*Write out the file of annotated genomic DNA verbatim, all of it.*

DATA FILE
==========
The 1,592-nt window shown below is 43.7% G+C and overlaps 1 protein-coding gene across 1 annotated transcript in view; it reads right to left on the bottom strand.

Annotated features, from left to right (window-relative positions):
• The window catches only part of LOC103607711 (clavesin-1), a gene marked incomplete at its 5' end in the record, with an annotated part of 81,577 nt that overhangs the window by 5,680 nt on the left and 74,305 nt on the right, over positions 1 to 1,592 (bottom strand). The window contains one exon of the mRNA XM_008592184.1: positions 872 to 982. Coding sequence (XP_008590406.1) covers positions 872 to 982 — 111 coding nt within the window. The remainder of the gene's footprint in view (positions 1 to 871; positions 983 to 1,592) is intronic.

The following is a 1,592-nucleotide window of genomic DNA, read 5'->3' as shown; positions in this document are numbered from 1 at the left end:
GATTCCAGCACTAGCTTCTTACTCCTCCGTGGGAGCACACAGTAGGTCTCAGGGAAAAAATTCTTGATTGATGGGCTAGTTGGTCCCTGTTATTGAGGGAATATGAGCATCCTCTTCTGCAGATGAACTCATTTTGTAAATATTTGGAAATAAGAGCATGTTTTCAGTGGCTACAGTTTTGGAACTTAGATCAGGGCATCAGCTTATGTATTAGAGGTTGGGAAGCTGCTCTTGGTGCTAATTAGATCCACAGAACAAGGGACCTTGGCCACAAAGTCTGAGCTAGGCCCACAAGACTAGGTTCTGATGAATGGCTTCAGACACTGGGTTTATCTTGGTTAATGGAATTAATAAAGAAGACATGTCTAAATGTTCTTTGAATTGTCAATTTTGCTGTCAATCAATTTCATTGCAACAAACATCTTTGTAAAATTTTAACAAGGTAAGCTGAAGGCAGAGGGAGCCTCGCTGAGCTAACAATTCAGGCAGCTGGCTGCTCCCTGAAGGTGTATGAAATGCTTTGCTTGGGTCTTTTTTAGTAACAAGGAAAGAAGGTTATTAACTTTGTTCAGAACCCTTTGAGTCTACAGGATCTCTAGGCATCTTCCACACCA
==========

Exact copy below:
The 1,592-nt window shown below is 43.7% G+C and overlaps 1 protein-coding gene across 1 annotated transcript in view; it reads right to left on the bottom strand.

Annotated features, from left to right (window-relative positions):
• The window catches only part of LOC103607711 (clavesin-1), a gene marked incomplete at its 5' end in the record, with an annotated part of 81,577 nt that overhangs the window by 5,680 nt on the left and 74,305 nt on the right, over positions 1 to 1,592 (bottom strand). The window contains one exon of the mRNA XM_008592184.1: positions 872 to 982. Coding sequence (XP_008590406.1) covers positions 872 to 982 — 111 coding nt within the window. The remainder of the gene's footprint in view (positions 1 to 871; positions 983 to 1,592) is intronic.

The following is a 1,592-nucleotide window of genomic DNA, read 5'->3' as shown; positions in this document are numbered from 1 at the left end:
GATTCCAGCACTAGCTTCTTACTCCTCCGTGGGAGCACACAGTAGGTCTCAGGGAAAAAATTCTTGATTGATGGGCTAGTTGGTCCCTGTTATTGAGGGAATATGAGCATCCTCTTCTGCAGATGAACTCATTTTGTAAATATTTGGAAATAAGAGCATGTTTTCAGTGGCTACAGTTTTGGAACTTAGATCAGGGCATCAGCTTATGTATTAGAGGTTGGGAAGCTGCTCTTGGTGCTAATTAGATCCACAGAACAAGGGACCTTGGCCACAAAGTCTGAGCTAGGCCCACAAGACTAGGTTCTGATGAATGGCTTCAGACACTGGGTTTATCTTGGTTAATGGAATTAATAAAGAAGACATGTCTAAATGTTCTTTGAATTGTCAATTTTGCTGTCAATCAATTTCATTGCAACAAACATCTTTGTAAAATTTTAACAAGGTAAGCTGAAGGCAGAGGGAGCCTCGCTGAGCTAACAATTCAGGCAGCTGGCTGCTCCCTGAAGGTGTATGAAATGCTTTGCTTGGGTCTTTTTTAGTAACAAGGAAAGAAGGTTATTAACTTTGTTCAGAACCCTTTGAGTCTACAGGATCTCTAGGCATCTTCCACACCA